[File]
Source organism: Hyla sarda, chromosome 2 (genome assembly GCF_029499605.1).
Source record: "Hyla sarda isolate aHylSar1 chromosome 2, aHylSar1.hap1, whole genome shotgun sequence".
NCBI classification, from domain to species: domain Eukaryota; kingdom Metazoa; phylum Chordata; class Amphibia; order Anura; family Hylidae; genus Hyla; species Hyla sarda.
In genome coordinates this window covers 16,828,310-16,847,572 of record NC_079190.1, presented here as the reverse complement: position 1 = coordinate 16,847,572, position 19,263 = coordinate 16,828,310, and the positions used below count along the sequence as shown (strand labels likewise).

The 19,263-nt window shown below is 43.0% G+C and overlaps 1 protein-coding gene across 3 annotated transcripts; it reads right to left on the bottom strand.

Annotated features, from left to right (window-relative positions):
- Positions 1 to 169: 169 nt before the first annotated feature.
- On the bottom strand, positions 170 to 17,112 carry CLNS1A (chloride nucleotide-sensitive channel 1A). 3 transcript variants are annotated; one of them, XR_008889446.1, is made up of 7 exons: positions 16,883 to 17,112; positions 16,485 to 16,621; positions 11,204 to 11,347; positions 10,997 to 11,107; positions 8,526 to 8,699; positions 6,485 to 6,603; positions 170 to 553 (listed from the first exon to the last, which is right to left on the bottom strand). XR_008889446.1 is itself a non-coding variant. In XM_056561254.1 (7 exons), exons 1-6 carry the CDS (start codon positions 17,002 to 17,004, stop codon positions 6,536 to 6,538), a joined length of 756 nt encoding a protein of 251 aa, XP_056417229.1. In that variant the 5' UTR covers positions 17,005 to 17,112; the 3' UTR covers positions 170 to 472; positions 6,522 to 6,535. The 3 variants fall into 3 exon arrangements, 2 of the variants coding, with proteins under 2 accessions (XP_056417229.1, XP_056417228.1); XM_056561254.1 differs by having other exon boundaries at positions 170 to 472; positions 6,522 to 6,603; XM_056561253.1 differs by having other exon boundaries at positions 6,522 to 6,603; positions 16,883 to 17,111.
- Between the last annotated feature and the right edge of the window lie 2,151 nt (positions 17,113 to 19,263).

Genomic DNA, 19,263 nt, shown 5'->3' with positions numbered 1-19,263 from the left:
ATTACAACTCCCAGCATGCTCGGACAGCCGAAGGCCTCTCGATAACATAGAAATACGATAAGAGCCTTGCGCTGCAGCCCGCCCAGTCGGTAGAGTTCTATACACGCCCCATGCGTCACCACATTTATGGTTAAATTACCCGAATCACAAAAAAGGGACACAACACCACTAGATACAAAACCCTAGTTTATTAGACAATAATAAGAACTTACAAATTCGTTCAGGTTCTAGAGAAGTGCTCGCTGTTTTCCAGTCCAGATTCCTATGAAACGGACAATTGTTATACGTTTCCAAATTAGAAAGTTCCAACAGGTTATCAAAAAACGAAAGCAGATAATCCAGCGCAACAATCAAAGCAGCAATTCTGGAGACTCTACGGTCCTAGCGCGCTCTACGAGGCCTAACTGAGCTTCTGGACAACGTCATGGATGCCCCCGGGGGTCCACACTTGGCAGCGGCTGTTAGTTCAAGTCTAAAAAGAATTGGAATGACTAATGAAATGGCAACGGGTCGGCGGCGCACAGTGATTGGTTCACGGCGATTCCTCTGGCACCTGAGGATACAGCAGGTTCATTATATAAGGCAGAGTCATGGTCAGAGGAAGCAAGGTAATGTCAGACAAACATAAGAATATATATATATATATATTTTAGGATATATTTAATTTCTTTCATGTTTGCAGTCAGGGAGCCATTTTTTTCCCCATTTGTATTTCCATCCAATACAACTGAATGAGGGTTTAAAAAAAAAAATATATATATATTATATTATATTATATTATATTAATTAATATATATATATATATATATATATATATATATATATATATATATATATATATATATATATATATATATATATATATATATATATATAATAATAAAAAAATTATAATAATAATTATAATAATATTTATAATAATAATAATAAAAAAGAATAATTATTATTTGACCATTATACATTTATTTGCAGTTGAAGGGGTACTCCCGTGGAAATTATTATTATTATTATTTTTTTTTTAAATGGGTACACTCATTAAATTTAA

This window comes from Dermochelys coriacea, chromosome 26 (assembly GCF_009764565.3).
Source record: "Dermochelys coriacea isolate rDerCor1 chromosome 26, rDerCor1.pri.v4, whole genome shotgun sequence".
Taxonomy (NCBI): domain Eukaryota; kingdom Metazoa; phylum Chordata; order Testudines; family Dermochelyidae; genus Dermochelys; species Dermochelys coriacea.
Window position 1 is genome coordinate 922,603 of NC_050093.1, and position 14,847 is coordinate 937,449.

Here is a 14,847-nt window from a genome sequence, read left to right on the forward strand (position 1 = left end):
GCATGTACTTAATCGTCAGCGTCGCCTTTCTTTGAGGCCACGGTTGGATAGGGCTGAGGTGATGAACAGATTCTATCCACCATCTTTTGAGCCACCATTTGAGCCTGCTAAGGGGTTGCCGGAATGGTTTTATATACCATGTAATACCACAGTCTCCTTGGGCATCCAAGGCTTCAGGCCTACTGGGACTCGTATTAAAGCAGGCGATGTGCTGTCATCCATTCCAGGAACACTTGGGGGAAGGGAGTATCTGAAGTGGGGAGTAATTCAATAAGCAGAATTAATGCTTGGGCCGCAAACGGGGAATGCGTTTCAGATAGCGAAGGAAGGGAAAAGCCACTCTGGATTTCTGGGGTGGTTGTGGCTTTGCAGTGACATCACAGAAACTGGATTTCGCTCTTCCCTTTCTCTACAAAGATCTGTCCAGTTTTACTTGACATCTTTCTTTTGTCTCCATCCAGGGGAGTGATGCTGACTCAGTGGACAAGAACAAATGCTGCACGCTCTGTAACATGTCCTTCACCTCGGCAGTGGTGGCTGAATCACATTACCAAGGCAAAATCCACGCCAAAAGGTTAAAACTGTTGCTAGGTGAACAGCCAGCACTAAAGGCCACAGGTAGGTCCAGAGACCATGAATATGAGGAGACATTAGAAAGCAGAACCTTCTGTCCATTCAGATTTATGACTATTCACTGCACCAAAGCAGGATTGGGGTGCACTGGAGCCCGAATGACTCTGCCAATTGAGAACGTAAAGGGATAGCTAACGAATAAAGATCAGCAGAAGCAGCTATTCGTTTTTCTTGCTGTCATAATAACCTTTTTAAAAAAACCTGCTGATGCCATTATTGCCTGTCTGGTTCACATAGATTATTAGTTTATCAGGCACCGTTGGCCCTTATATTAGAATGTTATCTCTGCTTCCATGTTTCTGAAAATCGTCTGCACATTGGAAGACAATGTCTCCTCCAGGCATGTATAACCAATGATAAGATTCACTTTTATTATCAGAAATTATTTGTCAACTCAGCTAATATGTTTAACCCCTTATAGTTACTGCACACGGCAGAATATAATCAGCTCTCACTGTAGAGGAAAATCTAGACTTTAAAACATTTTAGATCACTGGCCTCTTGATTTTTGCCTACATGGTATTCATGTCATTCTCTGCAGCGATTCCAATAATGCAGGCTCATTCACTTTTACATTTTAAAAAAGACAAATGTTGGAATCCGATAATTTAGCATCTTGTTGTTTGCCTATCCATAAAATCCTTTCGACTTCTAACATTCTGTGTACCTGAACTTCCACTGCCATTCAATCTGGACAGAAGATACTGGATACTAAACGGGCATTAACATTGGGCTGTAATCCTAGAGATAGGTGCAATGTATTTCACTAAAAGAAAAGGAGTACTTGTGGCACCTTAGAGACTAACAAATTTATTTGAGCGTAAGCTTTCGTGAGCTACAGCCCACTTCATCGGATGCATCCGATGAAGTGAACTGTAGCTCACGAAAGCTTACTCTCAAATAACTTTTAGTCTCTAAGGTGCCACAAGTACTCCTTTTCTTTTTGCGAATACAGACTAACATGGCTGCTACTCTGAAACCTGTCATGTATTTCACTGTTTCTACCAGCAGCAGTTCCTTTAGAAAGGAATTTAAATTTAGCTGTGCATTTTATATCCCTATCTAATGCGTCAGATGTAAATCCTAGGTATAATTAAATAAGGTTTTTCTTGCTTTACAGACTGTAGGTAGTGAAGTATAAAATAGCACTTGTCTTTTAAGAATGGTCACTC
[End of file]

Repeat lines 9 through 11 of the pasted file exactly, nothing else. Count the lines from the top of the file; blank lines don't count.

- Between the last annotated feature and the right edge of the window lie 2,151 nt (positions 17,113 to 19,263).

Genomic DNA, 19,263 nt, shown 5'->3' with positions numbered 1-19,263 from the left:
ATTACAACTCCCAGCATGCTCGGACAGCCGAAGGCCTCTCGATAACATAGAAATACGATAAGAGCCTTGCGCTGCAGCCCGCCCAGTCGGTAGAGTTCTATACACGCCCCATGCGTCACCACATTTATGGTTAAATTACCCGAATCACAAAAAAGGGACACAACACCACTAGATACAAAACCCTAGTTTATTAGACAATAATAAGAACTTACAAATTCGTTCAGGTTCTAGAGAAGTGCTCGCTGTTTTCCAGTCCAGATTCCTATGAAACGGACAATTGTTATACGTTTCCAAATTAGAAAGTTCCAACAGGTTATCAAAAAACGAAAGCAGATAATCCAGCGCAACAATCAAAGCAGCAATTCTGGAGACTCTACGGTCCTAGCGCGCTCTACGAGGCCTAACTGAGCTTCTGGACAACGTCATGGATGCCCCCGGGGGTCCACACTTGGCAGCGGCTGTTAGTTCAAGTCTAAAAAGAATTGGAATGACTAATGAAATGGCAACGGGTCGGCGGCGCACAGTGATTGGTTCACGGCGATTCCTCTGGCACCTGAGGATACAGCAGGTTCATTATATAAGGCAGAGTCATGGTCAGAGGAAGCAAGGTAATGTCAGACAAACATAAGAATATATATATATATATATTTTAGGATATATTTAATTTCTTTCATGTTTGCAGTCAGGGAGCCATTTTTTTCCCCATTTGTATTTCCATCCAATACAACTGAATGAGGGTTTAAAAAAAAAAATATATATATATTATATTATATTATATTATATTAATTAATATATATATATATATATATATATATATATATATATATATATATATATATATATATATATATATATATATATATATATATATATATAATAATAAAAAAATTATAATAATAATTATAATAATATTTATAATAATAATAATAAAAAAGAATAATTATTATTTGACCATTATACATTTATTTGCAGTTGAAGGGGTACTCCCGTGGAAATTATTATTATTATTATTTTTTTTTTAAATGGGTACACTCATTAAATTTAA